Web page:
A novel neutrophil derived inflammatory biomarker of pulmonary exacerbation in cystic fibrosis.

Hdl Handle:
http://hdl.handle.net/10147/207303
Title:
A novel neutrophil derived inflammatory biomarker of pulmonary exacerbation in cystic fibrosis.
Affiliation:
Respiratory Research Division, Department of Medicine, Royal College of Surgeons , in Ireland, Education and Research Centre, Beaumont Hospital, Dublin 9, Ireland.
Citation:
J Cyst Fibros. 2011 Oct 27.
Journal:
Journal of cystic fibrosis : official journal of the European Cystic Fibrosis, Society
Issue Date:
1-Feb-2012
URI:
http://hdl.handle.net/10147/207303
DOI:
10.1016/j.jcf.2011.09.010
PubMed ID:
22035905
Abstract:
BACKGROUND: The focus of this study was to characterize a novel biomarker for cystic fibrosis (CF) that could reflect exacerbations of the disease and could be useful for therapeutic stratification of patients, or for testing of potential drug treatments. This study focused exclusively on a protein complex containing alpha-1 antitrypsin and CD16b (AAT:CD16b) which is released into the bloodstream from membranes of pro-inflammatory primed neutrophils. METHODS: Neutrophil membrane expression and extracellular levels of AAT and CD16b were quantified by flow cytometry, Western blot analysis and by 2D-PAGE. Interleukin-8 (IL-8), tumor necrosis factor-alpha (TNF-alpha) and AAT:CD16b complex were quantified in CF plasma (n=38), samples post antibiotic treatment for 14days (n=10), chronic obstructive pulmonary disease (n=10), AAT deficient (n=10) and healthy control (n=14) plasma samples by ELISA. RESULTS: Cell priming with IL-8 and TNF-alpha caused release of the AAT:CD16b complex from the neutrophil cell membrane. Circulating plasma levels of IL-8, TNF-alpha and AAT:CD16b complex were significantly higher in patients with CF than in the other patient groups or healthy controls (P<0.05). Antibiotic treatment of pulmonary exacerbation in patients with CF led to decreased plasma protein concentrations of AAT:CD16b complex with a significant correlation with improved FEV1 (r=0.81, P=0.003). CONCLUSION: The results of this study have shown that levels of AAT:CD16b complex present in plasma correlate to the inflammatory status of patients. The AAT:CD16b biomarker may become a useful addition to the clinical diagnosis of exacerbations in CF.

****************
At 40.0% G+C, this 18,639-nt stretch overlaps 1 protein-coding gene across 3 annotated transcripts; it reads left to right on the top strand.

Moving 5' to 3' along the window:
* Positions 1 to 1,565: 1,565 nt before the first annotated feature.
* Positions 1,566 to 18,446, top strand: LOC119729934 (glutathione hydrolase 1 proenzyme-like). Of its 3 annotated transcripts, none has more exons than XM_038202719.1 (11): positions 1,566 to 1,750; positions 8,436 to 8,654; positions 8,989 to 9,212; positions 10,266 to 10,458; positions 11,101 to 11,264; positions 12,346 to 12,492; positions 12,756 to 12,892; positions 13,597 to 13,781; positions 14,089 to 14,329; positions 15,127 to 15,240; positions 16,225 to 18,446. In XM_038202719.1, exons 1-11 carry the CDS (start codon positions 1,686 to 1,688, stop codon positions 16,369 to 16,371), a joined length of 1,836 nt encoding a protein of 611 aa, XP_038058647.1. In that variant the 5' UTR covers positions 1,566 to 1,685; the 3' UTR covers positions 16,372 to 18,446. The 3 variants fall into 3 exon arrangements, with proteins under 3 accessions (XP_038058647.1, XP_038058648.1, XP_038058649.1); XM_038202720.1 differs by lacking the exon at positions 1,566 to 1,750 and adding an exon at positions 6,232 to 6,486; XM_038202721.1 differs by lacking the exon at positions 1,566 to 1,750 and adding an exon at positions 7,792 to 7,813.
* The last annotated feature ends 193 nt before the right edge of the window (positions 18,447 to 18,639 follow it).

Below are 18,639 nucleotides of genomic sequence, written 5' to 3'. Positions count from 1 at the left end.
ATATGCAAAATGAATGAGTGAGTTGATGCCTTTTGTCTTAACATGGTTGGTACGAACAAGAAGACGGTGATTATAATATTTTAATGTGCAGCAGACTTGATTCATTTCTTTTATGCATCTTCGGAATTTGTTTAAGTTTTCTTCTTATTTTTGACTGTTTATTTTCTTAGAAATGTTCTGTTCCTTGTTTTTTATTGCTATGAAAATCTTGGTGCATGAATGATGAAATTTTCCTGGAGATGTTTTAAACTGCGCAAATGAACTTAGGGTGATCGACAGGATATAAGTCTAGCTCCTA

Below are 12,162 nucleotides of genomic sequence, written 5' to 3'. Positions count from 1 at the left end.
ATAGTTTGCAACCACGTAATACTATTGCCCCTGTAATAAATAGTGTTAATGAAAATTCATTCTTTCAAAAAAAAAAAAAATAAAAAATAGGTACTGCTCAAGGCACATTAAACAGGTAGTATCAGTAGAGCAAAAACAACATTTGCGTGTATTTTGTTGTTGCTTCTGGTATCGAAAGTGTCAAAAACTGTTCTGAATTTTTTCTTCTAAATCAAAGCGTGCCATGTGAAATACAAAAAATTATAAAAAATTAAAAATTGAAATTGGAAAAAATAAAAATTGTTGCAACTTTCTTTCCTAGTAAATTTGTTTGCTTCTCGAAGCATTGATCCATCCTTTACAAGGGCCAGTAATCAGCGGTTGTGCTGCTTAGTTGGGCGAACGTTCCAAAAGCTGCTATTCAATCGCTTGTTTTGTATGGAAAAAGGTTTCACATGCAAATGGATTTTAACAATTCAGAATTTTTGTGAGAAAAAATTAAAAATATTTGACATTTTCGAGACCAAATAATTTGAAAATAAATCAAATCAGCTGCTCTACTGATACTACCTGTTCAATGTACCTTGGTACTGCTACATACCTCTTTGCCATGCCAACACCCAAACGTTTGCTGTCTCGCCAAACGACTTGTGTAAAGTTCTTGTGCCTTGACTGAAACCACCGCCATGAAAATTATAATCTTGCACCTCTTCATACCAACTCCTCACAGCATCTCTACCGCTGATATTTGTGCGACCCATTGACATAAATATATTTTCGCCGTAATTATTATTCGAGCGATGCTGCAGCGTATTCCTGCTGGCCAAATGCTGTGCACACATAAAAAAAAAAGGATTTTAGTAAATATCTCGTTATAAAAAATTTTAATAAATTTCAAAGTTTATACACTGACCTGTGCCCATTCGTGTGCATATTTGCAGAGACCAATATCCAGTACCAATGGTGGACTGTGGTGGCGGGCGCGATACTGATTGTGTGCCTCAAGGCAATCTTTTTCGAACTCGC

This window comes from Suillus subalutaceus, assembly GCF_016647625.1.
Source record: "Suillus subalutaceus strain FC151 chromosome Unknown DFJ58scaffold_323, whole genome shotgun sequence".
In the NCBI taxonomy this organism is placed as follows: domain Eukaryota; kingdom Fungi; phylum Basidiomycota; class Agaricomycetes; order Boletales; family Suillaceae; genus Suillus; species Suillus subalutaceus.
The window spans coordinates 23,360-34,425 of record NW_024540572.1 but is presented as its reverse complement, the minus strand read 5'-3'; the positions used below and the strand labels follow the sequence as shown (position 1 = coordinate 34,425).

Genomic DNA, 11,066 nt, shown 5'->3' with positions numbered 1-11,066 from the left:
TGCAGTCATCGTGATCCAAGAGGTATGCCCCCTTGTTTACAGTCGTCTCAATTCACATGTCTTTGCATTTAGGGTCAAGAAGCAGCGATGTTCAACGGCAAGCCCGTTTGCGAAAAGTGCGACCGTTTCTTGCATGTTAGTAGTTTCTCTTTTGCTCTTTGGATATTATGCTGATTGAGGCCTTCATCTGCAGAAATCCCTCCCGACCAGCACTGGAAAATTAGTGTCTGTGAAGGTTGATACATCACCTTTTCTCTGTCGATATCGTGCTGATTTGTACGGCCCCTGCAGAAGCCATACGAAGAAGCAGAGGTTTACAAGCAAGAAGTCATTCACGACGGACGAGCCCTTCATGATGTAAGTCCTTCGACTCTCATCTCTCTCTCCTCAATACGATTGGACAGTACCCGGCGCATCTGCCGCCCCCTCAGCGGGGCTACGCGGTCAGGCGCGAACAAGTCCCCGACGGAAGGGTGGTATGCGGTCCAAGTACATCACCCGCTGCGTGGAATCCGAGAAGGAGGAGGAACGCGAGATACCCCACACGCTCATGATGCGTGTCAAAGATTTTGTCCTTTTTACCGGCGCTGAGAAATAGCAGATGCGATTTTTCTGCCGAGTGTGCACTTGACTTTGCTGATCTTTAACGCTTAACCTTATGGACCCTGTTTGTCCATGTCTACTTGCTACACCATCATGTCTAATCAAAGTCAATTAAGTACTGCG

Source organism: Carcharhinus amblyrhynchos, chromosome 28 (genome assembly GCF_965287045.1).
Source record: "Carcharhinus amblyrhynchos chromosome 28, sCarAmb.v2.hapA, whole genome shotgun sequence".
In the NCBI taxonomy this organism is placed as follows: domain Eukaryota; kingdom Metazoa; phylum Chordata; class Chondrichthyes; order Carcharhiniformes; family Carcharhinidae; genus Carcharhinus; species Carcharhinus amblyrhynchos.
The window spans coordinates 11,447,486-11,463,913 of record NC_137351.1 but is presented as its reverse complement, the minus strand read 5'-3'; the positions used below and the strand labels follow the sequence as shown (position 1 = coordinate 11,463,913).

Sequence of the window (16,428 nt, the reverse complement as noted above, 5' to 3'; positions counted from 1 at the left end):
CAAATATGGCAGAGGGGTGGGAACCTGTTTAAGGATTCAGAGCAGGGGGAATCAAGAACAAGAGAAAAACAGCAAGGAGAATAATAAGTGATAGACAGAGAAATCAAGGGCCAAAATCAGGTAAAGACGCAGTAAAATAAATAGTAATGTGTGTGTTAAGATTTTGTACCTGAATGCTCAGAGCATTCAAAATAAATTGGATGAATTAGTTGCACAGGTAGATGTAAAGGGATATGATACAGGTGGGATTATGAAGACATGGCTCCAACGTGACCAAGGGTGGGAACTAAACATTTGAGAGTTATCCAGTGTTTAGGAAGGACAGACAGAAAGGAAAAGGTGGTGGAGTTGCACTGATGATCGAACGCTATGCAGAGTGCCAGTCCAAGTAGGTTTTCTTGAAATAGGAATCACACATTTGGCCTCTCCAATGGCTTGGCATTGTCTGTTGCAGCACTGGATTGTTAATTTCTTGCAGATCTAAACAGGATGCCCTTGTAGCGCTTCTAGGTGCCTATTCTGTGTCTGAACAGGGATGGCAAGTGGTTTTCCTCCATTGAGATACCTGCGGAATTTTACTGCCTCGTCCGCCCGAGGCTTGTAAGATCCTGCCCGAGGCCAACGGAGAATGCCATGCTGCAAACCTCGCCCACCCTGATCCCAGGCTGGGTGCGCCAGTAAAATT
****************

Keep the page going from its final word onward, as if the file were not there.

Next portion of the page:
Language:
ENG
ISSN:
1873-5010 (Electronic); 1569-1993 (Linking)

Full metadata record

DC FieldValue Language
dc.date.accessioned2012-02-01T10:04:23Z-
dc.date.available2012-02-01T10:04:23Z-
dc.date.issued2012-02-01T10:04:23Z-
dc.identifier.citationJ Cyst Fibros. 2011 Oct 27.en_GB
dc.identifier.issn1873-5010 (Electronic)en_GB
dc.identifier.issn1569-1993 (Linking)en_GB
dc.identifier.pmid22035905en_GB
dc.identifier.doi10.1016/j.jcf.2011.09.010en_GB
dc.identifier.urihttp://hdl.handle.net/10147/207303-
dc.description.abstractBACKGROUND: The focus of this study was to characterize a novel biomarker for cystic fibrosis (CF) that could reflect exacerbations of the disease and could be useful for therapeutic stratification of patients, or for testing of potential drug treatments. This study focused exclusively on a protein complex containing alpha-1 antitrypsin and CD16b (AAT:CD16b) which is released into the bloodstream from membranes of pro-inflammatory primed neutrophils. METHODS: Neutrophil membrane expression and extracellular levels of AAT and CD16b were quantified by flow cytometry, Western blot analysis and by 2D-PAGE. Interleukin-8 (IL-8), tumor necrosis factor-alpha (TNF-alpha) and AAT:CD16b complex were quantified in CF plasma (n=38), samples post antibiotic treatment for 14days (n=10), chronic obstructive pulmonary disease (n=10), AAT deficient (n=10) and healthy control (n=14) plasma samples by ELISA. RESULTS: Cell priming with IL-8 and TNF-alpha caused release of the AAT:CD16b complex from the neutrophil cell membrane. Circulating plasma levels of IL-8, TNF-alpha and AAT:CD16b complex were significantly higher in patients with CF than in the other patient groups or healthy controls (P<0.05). Antibiotic treatment of pulmonary exacerbation in patients with CF led to decreased plasma protein concentrations of AAT:CD16b complex with a significant correlation with improved FEV1 (r=0.81, P=0.003). CONCLUSION: The results of this study have shown that levels of AAT:CD16b complex present in plasma correlate to the inflammatory status of patients. The AAT:CD16b biomarker may become a useful addition to the clinical diagnosis of exacerbations in CF.en_GB
dc.language.isoENGen_GB
dc.titleA novel neutrophil derived inflammatory biomarker of pulmonary exacerbation in cystic fibrosis.en_GB
dc.contributor.departmentRespiratory Research Division, Department of Medicine, Royal College of Surgeons , in Ireland, Education and Research Centre, Beaumont Hospital, Dublin 9, Ireland.en_GB
dc.identifier.journalJournal of cystic fibrosis : official journal of the European Cystic Fibrosis, Societyen_GB
dc.description.provinceLeinster-

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